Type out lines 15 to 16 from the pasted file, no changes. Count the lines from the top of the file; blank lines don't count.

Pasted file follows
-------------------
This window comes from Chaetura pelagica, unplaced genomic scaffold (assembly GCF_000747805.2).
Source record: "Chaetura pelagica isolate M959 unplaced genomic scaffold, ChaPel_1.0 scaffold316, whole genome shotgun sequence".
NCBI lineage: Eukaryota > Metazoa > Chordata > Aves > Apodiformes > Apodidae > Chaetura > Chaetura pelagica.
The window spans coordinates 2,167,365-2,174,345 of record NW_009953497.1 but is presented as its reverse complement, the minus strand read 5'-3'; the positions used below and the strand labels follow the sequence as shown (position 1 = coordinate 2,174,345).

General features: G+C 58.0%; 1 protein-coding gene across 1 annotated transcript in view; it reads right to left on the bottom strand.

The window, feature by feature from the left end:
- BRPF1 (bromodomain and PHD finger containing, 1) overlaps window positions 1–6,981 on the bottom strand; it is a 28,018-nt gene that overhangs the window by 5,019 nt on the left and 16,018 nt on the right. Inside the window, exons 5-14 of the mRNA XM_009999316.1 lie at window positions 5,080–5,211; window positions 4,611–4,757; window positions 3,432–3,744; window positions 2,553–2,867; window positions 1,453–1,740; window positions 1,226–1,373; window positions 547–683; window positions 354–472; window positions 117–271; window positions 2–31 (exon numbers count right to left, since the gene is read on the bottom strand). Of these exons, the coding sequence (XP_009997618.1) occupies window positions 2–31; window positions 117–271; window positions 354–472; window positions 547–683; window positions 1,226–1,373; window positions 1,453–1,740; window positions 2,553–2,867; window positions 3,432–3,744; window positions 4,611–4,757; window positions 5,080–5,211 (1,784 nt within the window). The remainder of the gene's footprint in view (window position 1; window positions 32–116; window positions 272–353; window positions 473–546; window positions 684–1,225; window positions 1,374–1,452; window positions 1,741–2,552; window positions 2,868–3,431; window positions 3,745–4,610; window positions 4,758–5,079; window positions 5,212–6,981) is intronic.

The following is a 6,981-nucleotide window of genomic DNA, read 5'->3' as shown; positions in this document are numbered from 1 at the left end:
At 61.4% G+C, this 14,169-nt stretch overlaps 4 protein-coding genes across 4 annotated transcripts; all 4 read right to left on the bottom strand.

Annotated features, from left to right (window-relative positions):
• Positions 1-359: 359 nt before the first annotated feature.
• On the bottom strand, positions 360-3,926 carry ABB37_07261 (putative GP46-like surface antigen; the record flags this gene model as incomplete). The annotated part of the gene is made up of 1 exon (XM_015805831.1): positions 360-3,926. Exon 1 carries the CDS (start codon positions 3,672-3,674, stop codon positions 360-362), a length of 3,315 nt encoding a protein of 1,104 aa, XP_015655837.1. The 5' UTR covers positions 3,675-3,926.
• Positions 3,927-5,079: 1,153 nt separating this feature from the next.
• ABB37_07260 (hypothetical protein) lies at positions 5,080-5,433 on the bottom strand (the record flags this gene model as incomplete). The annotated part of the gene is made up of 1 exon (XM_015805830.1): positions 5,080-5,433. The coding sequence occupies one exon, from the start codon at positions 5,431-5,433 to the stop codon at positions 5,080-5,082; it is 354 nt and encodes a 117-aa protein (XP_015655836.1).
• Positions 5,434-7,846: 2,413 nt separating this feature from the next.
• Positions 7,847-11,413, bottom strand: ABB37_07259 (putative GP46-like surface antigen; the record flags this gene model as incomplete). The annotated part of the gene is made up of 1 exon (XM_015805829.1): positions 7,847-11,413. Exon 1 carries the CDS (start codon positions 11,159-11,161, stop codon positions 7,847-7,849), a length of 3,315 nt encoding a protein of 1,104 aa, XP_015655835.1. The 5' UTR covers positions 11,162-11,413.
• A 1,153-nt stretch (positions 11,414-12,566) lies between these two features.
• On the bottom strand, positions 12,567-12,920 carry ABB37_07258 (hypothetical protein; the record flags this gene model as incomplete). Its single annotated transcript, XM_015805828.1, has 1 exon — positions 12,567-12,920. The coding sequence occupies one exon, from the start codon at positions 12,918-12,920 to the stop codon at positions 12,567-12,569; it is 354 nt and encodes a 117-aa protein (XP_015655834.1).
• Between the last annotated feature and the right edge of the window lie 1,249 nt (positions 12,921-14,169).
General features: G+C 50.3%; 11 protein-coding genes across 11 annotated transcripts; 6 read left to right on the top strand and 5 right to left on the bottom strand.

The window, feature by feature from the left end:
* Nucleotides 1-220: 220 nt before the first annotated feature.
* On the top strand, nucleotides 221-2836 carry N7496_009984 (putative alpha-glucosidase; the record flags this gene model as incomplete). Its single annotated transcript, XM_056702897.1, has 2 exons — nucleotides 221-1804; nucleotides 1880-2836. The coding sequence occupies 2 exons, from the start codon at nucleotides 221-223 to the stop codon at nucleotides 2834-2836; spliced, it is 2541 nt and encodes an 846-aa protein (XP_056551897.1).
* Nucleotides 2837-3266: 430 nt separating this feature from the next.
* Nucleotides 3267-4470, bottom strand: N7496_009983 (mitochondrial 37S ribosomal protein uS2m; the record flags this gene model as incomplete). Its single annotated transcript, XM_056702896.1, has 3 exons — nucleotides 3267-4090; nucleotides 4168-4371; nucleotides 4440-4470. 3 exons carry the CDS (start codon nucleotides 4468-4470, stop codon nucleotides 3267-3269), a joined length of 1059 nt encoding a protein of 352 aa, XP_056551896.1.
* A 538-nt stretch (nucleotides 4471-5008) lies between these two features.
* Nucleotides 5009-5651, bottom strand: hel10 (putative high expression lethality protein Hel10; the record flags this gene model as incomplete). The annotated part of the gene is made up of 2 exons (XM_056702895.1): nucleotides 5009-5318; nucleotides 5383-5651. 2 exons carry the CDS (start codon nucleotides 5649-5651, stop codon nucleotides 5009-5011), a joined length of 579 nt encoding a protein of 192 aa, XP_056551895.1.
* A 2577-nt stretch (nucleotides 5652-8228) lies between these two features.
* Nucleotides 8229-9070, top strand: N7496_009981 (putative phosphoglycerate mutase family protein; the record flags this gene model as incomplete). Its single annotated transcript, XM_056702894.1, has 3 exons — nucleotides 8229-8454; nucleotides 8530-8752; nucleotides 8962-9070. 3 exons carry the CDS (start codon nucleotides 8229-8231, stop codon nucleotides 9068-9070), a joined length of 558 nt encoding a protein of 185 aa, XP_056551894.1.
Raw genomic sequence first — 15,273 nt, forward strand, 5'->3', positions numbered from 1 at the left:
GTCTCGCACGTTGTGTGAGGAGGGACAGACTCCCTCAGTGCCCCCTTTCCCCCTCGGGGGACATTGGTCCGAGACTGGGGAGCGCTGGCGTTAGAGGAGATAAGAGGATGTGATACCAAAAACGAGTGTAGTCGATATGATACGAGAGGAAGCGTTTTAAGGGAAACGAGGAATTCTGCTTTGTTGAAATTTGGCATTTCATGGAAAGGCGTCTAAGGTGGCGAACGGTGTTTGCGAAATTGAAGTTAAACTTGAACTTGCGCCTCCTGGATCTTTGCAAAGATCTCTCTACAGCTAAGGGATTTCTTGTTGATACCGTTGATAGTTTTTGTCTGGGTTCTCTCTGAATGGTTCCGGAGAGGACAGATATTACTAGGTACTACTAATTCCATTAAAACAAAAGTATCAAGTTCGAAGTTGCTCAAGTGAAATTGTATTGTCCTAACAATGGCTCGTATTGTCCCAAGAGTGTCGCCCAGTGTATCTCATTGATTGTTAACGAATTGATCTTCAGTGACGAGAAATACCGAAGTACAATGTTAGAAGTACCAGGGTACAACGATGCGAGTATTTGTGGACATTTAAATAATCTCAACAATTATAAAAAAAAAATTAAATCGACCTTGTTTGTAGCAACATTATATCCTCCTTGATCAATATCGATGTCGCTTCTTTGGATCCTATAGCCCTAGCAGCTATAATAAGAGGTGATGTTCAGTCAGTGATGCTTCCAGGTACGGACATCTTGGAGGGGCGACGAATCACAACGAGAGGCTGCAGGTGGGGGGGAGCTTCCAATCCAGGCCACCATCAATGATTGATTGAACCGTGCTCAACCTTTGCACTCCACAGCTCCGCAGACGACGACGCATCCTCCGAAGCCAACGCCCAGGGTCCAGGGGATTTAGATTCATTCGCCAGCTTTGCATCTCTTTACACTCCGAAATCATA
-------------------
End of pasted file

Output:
• Positions 5,434-7,846: 2,413 nt separating this feature from the next.
• Positions 7,847-11,413, bottom strand: ABB37_07259 (putative GP46-like surface antigen; the record flags this gene model as incomplete). The annotated part of the gene is made up of 1 exon (XM_015805829.1): positions 7,847-11,413. Exon 1 carries the CDS (start codon positions 11,159-11,161, stop codon positions 7,847-7,849), a length of 3,315 nt encoding a protein of 1,104 aa, XP_015655835.1. The 5' UTR covers positions 11,162-11,413.